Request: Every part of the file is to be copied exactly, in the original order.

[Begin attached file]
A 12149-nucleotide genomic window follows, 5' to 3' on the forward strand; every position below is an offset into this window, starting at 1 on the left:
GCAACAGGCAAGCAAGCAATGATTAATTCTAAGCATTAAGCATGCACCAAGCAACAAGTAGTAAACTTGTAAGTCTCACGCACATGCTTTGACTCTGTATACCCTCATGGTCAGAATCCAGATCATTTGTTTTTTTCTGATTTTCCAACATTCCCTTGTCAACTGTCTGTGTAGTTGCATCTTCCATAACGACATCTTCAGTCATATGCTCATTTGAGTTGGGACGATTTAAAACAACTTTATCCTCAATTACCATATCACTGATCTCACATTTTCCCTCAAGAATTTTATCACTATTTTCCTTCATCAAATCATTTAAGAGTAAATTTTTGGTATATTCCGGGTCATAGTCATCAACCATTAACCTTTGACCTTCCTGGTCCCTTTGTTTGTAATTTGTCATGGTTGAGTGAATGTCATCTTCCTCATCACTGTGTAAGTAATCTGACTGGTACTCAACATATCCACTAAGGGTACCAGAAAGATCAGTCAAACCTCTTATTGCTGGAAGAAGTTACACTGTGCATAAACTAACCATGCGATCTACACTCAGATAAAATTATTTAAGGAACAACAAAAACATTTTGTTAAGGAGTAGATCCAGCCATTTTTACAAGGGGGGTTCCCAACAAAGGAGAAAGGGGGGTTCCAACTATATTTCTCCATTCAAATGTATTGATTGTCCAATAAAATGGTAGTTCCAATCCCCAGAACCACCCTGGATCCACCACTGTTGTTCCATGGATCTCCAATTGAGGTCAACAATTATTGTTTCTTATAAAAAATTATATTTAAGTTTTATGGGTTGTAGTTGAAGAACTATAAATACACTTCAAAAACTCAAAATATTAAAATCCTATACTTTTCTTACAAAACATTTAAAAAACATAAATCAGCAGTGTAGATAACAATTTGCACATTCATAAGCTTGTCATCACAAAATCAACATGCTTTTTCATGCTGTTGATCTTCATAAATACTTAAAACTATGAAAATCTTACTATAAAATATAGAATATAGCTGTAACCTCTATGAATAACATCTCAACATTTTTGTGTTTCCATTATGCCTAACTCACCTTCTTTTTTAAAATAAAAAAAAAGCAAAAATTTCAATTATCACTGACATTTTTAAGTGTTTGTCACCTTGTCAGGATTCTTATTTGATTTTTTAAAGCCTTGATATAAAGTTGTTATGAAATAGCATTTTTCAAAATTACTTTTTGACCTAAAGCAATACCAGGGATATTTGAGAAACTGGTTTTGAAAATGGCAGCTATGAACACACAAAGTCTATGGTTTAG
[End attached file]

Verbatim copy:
A 12149-nucleotide genomic window follows, 5' to 3' on the forward strand; every position below is an offset into this window, starting at 1 on the left:
GCAACAGGCAAGCAAGCAATGATTAATTCTAAGCATTAAGCATGCACCAAGCAACAAGTAGTAAACTTGTAAGTCTCACGCACATGCTTTGACTCTGTATACCCTCATGGTCAGAATCCAGATCATTTGTTTTTTTCTGATTTTCCAACATTCCCTTGTCAACTGTCTGTGTAGTTGCATCTTCCATAACGACATCTTCAGTCATATGCTCATTTGAGTTGGGACGATTTAAAACAACTTTATCCTCAATTACCATATCACTGATCTCACATTTTCCCTCAAGAATTTTATCACTATTTTCCTTCATCAAATCATTTAAGAGTAAATTTTTGGTATATTCCGGGTCATAGTCATCAACCATTAACCTTTGACCTTCCTGGTCCCTTTGTTTGTAATTTGTCATGGTTGAGTGAATGTCATCTTCCTCATCACTGTGTAAGTAATCTGACTGGTACTCAACATATCCACTAAGGGTACCAGAAAGATCAGTCAAACCTCTTATTGCTGGAAGAAGTTACACTGTGCATAAACTAACCATGCGATCTACACTCAGATAAAATTATTTAAGGAACAACAAAAACATTTTGTTAAGGAGTAGATCCAGCCATTTTTACAAGGGGGGTTCCCAACAAAGGAGAAAGGGGGGTTCCAACTATATTTCTCCATTCAAATGTATTGATTGTCCAATAAAATGGTAGTTCCAATCCCCAGAACCACCCTGGATCCACCACTGTTGTTCCATGGATCTCCAATTGAGGTCAACAATTATTGTTTCTTATAAAAAATTATATTTAAGTTTTATGGGTTGTAGTTGAAGAACTATAAATACACTTCAAAAACTCAAAATATTAAAATCCTATACTTTTCTTACAAAACATTTAAAAAACATAAATCAGCAGTGTAGATAACAATTTGCACATTCATAAGCTTGTCATCACAAAATCAACATGCTTTTTCATGCTGTTGATCTTCATAAATACTTAAAACTATGAAAATCTTACTATAAAATATAGAATATAGCTGTAACCTCTATGAATAACATCTCAACATTTTTGTGTTTCCATTATGCCTAACTCACCTTCTTTTTTAAAATAAAAAAAAAGCAAAAATTTCAATTATCACTGACATTTTTAAGTGTTTGTCACCTTGTCAGGATTCTTATTTGATTTTTTAAAGCCTTGATATAAAGTTGTTATGAAATAGCATTTTTCAAAATTACTTTTTGACCTAAAGCAATACCAGGGATATTTGAGAAACTGGTTTTGAAAATGGCAGCTATGAACACACAAAGTCTATGGTTTAG